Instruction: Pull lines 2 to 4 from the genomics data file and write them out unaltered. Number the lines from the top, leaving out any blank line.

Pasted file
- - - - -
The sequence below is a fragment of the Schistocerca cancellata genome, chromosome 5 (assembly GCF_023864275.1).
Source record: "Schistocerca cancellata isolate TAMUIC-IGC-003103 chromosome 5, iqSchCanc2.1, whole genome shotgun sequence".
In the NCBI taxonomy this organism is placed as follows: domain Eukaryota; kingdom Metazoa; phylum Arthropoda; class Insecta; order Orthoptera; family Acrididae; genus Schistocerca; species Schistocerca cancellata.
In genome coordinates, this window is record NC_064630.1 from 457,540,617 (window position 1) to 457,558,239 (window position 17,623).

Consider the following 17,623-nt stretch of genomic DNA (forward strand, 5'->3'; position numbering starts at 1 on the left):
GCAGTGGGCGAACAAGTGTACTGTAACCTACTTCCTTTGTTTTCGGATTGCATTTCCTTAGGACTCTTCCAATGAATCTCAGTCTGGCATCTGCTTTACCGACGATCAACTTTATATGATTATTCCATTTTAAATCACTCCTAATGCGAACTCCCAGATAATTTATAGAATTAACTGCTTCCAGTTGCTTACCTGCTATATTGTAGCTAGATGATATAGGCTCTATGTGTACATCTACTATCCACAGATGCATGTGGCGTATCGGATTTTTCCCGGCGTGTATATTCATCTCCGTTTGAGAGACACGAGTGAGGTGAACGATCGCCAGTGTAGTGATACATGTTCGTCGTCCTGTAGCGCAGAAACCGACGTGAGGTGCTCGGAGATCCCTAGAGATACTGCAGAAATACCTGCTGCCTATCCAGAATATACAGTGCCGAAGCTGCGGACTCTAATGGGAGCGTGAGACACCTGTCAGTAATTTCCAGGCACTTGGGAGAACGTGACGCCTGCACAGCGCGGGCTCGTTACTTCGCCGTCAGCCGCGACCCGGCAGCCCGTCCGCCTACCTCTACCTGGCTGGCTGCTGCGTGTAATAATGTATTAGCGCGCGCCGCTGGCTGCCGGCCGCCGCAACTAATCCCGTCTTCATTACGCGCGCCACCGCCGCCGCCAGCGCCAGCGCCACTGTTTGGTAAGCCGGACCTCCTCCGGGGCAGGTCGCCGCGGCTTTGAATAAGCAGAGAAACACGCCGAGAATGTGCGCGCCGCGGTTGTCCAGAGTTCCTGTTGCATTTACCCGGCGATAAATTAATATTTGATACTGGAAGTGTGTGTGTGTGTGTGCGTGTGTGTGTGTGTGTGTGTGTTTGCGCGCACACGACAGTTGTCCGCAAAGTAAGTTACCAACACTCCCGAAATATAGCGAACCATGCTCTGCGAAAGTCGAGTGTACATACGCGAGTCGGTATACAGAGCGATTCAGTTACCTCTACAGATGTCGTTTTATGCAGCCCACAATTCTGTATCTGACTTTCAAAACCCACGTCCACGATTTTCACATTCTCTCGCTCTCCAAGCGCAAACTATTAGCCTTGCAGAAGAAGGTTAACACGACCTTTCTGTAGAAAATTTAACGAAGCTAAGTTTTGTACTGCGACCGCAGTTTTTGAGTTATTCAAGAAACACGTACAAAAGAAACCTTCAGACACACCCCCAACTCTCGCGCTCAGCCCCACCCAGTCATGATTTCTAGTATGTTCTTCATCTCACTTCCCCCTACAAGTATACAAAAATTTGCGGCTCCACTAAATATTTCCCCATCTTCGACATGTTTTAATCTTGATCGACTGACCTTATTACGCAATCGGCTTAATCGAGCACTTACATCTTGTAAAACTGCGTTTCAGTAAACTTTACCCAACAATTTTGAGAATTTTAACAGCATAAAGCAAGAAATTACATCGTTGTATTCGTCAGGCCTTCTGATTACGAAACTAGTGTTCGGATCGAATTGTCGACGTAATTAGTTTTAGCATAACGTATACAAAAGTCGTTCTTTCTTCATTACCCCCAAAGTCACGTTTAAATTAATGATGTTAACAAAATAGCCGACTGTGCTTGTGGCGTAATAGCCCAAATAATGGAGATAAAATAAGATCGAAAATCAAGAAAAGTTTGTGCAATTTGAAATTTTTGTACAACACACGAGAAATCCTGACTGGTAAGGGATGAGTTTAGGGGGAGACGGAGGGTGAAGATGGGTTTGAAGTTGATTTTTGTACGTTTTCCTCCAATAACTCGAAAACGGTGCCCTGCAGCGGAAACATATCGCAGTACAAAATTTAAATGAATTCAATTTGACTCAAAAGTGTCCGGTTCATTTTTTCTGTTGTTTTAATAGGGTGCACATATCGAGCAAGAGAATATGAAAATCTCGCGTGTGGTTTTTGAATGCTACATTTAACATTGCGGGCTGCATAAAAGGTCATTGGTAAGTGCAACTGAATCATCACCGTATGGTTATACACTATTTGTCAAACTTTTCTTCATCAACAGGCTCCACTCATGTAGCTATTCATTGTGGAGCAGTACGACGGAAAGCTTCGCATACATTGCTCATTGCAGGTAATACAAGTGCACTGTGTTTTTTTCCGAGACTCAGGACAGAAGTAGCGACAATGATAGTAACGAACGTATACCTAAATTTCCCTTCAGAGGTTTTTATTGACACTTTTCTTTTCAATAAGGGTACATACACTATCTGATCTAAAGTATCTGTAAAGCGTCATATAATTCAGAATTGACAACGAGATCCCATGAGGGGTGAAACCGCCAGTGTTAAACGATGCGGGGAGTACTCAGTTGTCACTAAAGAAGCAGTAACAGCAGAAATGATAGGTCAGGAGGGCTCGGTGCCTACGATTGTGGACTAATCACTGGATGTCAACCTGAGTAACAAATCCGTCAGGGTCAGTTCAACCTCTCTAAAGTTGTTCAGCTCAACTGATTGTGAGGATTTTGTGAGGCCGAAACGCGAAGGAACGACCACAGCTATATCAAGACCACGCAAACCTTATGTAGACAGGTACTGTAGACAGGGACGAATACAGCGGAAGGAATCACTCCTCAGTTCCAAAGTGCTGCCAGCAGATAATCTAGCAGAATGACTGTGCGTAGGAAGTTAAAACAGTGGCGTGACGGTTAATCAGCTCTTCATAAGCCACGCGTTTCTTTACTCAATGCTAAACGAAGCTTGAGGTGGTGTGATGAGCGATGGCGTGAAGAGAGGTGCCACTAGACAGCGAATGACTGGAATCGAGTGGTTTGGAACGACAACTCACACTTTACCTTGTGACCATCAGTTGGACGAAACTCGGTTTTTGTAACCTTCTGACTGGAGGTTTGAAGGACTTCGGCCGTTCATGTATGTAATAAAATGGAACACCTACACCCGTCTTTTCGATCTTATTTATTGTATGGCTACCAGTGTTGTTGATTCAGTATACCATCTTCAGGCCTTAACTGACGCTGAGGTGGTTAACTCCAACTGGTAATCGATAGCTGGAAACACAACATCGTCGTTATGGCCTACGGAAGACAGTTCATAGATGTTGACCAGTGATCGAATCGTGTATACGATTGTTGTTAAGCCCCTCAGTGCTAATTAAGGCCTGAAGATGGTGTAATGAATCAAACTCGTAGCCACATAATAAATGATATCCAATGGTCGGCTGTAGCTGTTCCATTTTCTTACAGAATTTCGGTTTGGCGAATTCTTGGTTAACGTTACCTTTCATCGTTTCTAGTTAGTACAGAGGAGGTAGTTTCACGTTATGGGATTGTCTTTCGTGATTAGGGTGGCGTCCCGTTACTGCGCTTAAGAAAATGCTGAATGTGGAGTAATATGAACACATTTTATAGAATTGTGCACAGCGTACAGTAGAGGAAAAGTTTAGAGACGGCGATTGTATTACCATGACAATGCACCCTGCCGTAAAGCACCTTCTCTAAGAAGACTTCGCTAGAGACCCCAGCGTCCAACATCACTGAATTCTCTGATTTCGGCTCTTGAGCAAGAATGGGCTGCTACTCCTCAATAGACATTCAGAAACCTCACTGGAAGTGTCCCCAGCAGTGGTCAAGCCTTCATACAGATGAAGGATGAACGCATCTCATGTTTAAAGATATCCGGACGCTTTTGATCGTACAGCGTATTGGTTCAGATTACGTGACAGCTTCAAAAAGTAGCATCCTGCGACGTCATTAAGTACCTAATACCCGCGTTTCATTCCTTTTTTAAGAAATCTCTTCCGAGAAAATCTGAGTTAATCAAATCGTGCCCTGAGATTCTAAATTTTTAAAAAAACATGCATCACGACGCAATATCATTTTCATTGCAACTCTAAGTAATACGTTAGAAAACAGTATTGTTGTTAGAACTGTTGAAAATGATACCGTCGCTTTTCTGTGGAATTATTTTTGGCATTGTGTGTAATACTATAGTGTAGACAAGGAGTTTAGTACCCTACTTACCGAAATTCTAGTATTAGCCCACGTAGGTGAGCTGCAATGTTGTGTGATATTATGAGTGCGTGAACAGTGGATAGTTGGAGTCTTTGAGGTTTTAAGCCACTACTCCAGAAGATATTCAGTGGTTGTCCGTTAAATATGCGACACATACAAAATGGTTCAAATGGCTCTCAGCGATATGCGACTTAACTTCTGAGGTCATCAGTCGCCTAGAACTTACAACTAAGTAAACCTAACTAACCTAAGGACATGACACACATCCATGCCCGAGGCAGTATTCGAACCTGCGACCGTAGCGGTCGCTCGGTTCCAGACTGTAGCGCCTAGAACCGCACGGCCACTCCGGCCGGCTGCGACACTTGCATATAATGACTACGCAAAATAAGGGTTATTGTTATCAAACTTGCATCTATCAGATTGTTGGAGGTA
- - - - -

Source record: "Schistocerca cancellata isolate TAMUIC-IGC-003103 chromosome 5, iqSchCanc2.1, whole genome shotgun sequence".
In the NCBI taxonomy this organism is placed as follows: domain Eukaryota; kingdom Metazoa; phylum Arthropoda; class Insecta; order Orthoptera; family Acrididae; genus Schistocerca; species Schistocerca cancellata.
In genome coordinates, this window is record NC_064630.1 from 457,540,617 (window position 1) to 457,558,239 (window position 17,623).